Matt Ridley is the author of provocative books on evolution, genetics and society. His books have sold over a million copies, been translated into thirty languages, and have won several awards.
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My recent column in the Times on robots in agriculture:
If you will forgive the outburst of alliteration, the harvesting of a “hands-free hectare” at Harper Adams University has made headlines all around the world, in the technology press as well as the farming press. A crop of Shropshire barley was sown, fertilised, sprayed and harvested by robot tractors, drones and a robot combine harvester, without a human being setting foot in the field.
This is the text of a chapter I wrote for a new book entitled Climate Change - The Facts 2017, edited by Jennifer Marohasy. The book is worth buying for Clive James's chapter alone.
Here is a simple fact about the world today:
My recent Times column on Hurricanes Harvey and Irma:
As Hurricane Irma batters Florida, with Anguilla, Barbuda and Cuba clearing up and Houston drying out after Harvey, it is reasonable to ask whether such tropical cyclones are getting more frequent or fiercer.
A Times column on free trade:
Why does the European Union raise a tariff on coffee? It has no coffee industry to protect so the sole effect is to make coffee more expensive for all Europeans. Even where there is an industry to protect, protectionism hurts far more people than it helps. Last October the EU surreptitiously quintupled the tariff on imported oranges to 16 per cent to protect Spanish citrus producers against competition from South Africa and punish the rest of us. It imposes a tax of 4.7 per cent on imported umbrellas, 15 per cent on unicycles and 16.9 per cent on sports footwear.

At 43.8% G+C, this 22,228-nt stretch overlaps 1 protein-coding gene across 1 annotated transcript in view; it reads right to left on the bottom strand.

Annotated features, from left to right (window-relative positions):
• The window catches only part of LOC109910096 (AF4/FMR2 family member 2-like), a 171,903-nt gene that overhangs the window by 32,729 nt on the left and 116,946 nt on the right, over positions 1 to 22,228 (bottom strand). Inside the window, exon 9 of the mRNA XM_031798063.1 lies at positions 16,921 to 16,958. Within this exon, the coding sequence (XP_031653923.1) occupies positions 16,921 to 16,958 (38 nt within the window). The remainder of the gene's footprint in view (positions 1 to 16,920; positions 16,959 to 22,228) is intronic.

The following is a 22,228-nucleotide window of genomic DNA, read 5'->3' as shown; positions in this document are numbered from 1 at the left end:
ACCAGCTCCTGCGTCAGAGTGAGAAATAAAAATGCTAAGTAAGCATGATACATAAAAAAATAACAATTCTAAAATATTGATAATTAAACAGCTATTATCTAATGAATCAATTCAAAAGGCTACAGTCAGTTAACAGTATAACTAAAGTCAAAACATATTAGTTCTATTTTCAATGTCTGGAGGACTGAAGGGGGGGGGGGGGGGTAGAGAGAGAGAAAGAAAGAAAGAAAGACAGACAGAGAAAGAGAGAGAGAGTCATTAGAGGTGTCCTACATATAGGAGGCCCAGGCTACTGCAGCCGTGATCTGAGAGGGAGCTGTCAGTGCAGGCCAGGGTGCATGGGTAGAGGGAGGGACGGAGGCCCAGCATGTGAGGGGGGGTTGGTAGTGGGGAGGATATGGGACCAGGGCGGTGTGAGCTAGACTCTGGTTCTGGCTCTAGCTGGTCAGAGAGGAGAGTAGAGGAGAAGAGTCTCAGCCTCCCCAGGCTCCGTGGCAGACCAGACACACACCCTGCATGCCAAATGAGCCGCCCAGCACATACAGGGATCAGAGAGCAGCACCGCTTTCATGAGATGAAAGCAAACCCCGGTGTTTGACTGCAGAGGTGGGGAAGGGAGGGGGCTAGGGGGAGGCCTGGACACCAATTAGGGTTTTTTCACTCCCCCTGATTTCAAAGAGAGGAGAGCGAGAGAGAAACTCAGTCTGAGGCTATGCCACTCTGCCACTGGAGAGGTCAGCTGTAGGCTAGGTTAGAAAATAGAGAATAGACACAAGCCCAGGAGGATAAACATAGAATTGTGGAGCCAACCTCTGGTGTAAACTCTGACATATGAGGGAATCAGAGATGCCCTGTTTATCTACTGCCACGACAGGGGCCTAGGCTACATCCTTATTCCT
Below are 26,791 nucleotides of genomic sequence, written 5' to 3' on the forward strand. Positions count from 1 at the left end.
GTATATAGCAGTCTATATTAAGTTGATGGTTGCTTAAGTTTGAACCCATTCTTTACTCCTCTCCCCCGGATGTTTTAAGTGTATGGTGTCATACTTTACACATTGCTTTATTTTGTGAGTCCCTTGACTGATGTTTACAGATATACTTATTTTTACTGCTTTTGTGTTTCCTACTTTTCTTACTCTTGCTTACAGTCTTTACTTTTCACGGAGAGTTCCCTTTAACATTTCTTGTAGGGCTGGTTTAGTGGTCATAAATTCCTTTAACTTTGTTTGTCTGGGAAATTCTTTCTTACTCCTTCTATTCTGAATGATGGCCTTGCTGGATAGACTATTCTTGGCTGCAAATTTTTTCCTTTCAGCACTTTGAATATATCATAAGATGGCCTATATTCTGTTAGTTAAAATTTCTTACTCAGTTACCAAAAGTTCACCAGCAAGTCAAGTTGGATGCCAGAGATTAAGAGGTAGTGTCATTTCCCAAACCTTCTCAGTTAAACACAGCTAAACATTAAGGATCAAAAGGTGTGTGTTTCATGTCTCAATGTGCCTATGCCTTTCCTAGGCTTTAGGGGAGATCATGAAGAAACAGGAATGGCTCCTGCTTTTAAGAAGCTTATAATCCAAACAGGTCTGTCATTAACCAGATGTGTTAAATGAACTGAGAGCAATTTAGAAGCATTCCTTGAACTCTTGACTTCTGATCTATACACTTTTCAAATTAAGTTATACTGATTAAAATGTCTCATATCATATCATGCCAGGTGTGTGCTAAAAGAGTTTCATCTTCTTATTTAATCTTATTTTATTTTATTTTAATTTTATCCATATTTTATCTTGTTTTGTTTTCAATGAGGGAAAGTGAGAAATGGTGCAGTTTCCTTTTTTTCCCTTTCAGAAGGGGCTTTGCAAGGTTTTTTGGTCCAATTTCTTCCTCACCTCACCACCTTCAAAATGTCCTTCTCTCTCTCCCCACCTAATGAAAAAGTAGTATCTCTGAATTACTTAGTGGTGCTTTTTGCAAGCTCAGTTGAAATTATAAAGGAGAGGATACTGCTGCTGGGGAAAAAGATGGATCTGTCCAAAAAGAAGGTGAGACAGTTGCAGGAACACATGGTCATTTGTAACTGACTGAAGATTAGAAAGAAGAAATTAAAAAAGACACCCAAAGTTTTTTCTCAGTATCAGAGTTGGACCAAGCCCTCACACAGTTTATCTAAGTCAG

I find that many Twitter trolls do not even realise that the European “single market” is actually a fortress protected by high external tariff walls. Yet external tariffs are pure self-harm; they are blockades against your own ports, as the economist Ryan Bourne has pointed out. We impose sanctions on pariah regimes, restricting their imports, not to help their economies but to hurt them. The entire point of producing things is to consume things (the pattern of pay shows that we work to live rather than vice versa), so punishing consumers is perverse. As Adam Smith put it, describing the European Union in advance, “in the mercantile system the interest of the consumer is almost constantly sacrificed to that of the producer”.
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